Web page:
St. Thomas called art “reason in making.” This is a very cold and very beautiful definition, and if it is unpopular today, this is because reason has lost ground among us. As grace and nature have been separated, so imagination and reason have been separated, and this always means an end to art. The artist uses his reason to discover an answering reason in everything he sees. For him, to be reasonable is to find, in the object, in the situation, in the sequence, the spirit which makes it itself. This is not an easy or simple thing to do. It is to intrude upon the timeless, and that is only done by the violence of a single-minded respect for the truth.
I wonder what Flannery means by “reason” when she says that “reason has lost ground among us.” She must mean more than narrow rationalism or intellectualism, which seem to be gaining rather than losing. I suspect she means something along the lines of the (metaphysical) glue that holds all that exists in its divinely ordained order: reason, in that understanding, is the Word and Wisdom of God which makes cosmos (rather than chaos). That has certainly lost ground. We live in chaos.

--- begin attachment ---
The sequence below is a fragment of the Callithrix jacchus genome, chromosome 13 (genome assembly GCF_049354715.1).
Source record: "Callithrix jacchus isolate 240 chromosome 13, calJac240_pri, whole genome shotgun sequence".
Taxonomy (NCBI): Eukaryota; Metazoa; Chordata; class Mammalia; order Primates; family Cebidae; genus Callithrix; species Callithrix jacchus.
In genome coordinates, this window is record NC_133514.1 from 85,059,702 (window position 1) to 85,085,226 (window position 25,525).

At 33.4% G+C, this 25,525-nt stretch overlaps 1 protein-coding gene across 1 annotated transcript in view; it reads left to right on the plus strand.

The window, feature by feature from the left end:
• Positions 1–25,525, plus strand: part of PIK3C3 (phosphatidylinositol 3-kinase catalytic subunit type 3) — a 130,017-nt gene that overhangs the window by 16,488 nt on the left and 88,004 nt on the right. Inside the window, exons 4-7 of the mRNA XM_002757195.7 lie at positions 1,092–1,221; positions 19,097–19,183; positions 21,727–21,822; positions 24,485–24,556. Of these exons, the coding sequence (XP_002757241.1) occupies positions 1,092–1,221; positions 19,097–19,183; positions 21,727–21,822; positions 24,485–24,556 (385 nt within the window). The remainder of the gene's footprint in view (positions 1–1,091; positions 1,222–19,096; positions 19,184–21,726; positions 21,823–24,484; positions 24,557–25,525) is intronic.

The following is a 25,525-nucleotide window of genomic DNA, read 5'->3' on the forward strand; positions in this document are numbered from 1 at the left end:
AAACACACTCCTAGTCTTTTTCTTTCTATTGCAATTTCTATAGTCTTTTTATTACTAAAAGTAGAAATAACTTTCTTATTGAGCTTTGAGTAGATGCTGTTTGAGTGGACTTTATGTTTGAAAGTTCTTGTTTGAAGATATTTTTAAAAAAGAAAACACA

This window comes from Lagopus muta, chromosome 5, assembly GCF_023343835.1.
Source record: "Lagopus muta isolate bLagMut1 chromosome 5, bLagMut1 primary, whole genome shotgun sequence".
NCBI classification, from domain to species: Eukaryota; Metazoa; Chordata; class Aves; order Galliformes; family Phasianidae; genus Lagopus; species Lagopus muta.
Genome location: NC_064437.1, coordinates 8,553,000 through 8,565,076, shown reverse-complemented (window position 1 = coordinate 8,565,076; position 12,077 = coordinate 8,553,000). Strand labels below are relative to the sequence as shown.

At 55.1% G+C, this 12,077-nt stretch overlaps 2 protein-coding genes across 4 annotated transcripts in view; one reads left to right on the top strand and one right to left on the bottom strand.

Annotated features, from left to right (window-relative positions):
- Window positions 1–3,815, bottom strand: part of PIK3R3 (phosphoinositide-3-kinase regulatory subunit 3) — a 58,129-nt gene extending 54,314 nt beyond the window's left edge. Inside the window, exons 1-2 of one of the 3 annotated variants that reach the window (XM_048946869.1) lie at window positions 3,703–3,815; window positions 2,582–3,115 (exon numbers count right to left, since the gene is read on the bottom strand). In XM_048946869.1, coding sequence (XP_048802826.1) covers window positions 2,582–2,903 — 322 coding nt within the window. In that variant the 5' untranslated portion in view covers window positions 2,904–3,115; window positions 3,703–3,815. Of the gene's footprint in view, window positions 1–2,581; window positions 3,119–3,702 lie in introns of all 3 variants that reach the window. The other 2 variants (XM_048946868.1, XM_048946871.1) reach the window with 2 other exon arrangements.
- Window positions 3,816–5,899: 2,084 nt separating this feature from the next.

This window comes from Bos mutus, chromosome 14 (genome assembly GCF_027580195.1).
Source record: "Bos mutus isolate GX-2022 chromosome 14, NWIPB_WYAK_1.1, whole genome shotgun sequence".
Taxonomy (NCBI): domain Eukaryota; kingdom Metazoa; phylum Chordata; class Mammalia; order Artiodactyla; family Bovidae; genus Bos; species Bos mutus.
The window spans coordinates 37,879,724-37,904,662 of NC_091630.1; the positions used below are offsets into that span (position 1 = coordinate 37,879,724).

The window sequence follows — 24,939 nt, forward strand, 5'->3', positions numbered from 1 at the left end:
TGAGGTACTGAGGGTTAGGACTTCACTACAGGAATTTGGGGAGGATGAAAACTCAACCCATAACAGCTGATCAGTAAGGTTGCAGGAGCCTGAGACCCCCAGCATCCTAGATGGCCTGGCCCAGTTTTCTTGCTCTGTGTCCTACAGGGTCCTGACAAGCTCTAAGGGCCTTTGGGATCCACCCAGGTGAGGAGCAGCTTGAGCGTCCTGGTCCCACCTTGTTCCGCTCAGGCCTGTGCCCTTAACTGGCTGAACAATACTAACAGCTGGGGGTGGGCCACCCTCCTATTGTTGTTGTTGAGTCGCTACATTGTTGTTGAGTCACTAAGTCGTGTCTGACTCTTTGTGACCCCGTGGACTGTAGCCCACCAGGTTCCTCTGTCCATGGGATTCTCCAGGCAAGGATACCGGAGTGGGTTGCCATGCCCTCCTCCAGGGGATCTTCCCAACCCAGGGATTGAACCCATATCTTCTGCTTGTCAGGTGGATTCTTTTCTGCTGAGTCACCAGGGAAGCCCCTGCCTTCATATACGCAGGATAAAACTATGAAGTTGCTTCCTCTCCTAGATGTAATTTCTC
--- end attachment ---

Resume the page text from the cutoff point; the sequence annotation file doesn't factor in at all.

By this definition, it makes sense that the artist’s reason can discover “an answering reason in everything he sees.” That makes sense because the classic catholic vision is that everything coheres in God. A deep likeness makes all things kin, despite appearances.
Finding in things “the spirit which makes it itself” comes at a cost. The cost is self-emptying– what Flannery is alluding to when she mentions the artist’s “single-minded respect for the truth.” That single-mindedness of the artist is the turning away from ego-satisfaction, and the turning toward contemplation: away from self-absorption, toward absorption in the sensible world. Or, as Flannery says in another place, there’s nothing not worthy of the writer’s stare.